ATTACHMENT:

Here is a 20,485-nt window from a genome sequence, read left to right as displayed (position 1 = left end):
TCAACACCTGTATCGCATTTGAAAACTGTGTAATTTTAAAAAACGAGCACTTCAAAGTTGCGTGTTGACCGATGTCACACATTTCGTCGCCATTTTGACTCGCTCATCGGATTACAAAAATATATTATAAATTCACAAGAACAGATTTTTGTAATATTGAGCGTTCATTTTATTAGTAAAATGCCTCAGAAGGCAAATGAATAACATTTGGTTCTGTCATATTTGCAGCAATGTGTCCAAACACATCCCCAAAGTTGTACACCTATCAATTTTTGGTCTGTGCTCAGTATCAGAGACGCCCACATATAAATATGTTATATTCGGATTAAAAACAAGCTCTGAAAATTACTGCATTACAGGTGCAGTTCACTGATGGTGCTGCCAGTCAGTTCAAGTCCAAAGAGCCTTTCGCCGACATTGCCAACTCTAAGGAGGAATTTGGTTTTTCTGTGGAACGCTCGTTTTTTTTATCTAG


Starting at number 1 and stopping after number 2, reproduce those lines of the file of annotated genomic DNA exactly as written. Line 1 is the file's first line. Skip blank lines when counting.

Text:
Here is a 20,485-nt window from a genome sequence, read left to right as displayed (position 1 = left end):
TCAACACCTGTATCGCATTTGAAAACTGTGTAATTTTAAAAAACGAGCACTTCAAAGTTGCGTGTTGACCGATGTCACACATTTCGTCGCCATTTTGACTCGCTCATCGGATTACAAAAATATATTATAAATTCACAAGAACAGATTTTTGTAATATTGAGCGTTCATTTTATTAGTAAAATGCCTCAGAAGGCAAATGAATAACATTTGGTTCTGTCATATTTGCAGCAATGTGTCCAAACACATCCCCAAAGTTGTACACCTATCAATTTTTGGTCTGTGCTCAGTATCAGAGACGCCCACATATAAATATGTTATATTCGGATTAAAAACAAGCTCTGAAAATTACTGCATTACAGGTGCAGTTCACTGATGGTGCTGCCAGTCAGTTCAAGTCCAAAGAGCCTTTCGCCGACATTGCCAACTCTAAGGAGGAATTTGGTTTTTCTGTGGAACGCTCGTTTTTTTTATCTAG